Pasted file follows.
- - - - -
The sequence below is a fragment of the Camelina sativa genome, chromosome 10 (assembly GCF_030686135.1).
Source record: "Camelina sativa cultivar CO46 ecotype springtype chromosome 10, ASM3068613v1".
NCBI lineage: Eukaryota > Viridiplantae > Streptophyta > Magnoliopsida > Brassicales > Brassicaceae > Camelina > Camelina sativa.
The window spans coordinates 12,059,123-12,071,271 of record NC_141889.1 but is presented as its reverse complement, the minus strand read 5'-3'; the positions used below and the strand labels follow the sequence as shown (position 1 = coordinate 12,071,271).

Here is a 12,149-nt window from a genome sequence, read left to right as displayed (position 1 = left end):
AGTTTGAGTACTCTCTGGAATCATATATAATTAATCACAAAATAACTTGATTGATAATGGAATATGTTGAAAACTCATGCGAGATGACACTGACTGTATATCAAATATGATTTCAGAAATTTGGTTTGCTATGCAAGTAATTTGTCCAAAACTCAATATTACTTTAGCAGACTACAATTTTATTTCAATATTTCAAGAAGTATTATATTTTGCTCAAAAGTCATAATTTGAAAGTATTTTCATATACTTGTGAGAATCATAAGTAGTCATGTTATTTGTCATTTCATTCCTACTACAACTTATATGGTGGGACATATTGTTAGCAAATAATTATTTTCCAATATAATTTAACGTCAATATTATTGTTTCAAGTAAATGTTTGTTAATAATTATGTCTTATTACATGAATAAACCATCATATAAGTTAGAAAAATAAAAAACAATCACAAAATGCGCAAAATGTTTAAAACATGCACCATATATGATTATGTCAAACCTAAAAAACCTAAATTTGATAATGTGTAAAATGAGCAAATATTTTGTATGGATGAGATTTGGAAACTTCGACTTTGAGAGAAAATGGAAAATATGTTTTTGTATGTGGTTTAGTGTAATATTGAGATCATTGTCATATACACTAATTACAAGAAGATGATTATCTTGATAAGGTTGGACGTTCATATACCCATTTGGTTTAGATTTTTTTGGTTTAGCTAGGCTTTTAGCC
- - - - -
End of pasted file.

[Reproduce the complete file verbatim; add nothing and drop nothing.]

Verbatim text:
The sequence below is a fragment of the Camelina sativa genome, chromosome 10 (assembly GCF_030686135.1).
Source record: "Camelina sativa cultivar CO46 ecotype springtype chromosome 10, ASM3068613v1".
NCBI lineage: Eukaryota > Viridiplantae > Streptophyta > Magnoliopsida > Brassicales > Brassicaceae > Camelina > Camelina sativa.
The window spans coordinates 12,059,123-12,071,271 of record NC_141889.1 but is presented as its reverse complement, the minus strand read 5'-3'; the positions used below and the strand labels follow the sequence as shown (position 1 = coordinate 12,071,271).

Here is a 12,149-nt window from a genome sequence, read left to right as displayed (position 1 = left end):
AGTTTGAGTACTCTCTGGAATCATATATAATTAATCACAAAATAACTTGATTGATAATGGAATATGTTGAAAACTCATGCGAGATGACACTGACTGTATATCAAATATGATTTCAGAAATTTGGTTTGCTATGCAAGTAATTTGTCCAAAACTCAATATTACTTTAGCAGACTACAATTTTATTTCAATATTTCAAGAAGTATTATATTTTGCTCAAAAGTCATAATTTGAAAGTATTTTCATATACTTGTGAGAATCATAAGTAGTCATGTTATTTGTCATTTCATTCCTACTACAACTTATATGGTGGGACATATTGTTAGCAAATAATTATTTTCCAATATAATTTAACGTCAATATTATTGTTTCAAGTAAATGTTTGTTAATAATTATGTCTTATTACATGAATAAACCATCATATAAGTTAGAAAAATAAAAAACAATCACAAAATGCGCAAAATGTTTAAAACATGCACCATATATGATTATGTCAAACCTAAAAAACCTAAATTTGATAATGTGTAAAATGAGCAAATATTTTGTATGGATGAGATTTGGAAACTTCGACTTTGAGAGAAAATGGAAAATATGTTTTTGTATGTGGTTTAGTGTAATATTGAGATCATTGTCATATACACTAATTACAAGAAGATGATTATCTTGATAAGGTTGGACGTTCATATACCCATTTGGTTTAGATTTTTTTGGTTTAGCTAGGCTTTTAGCC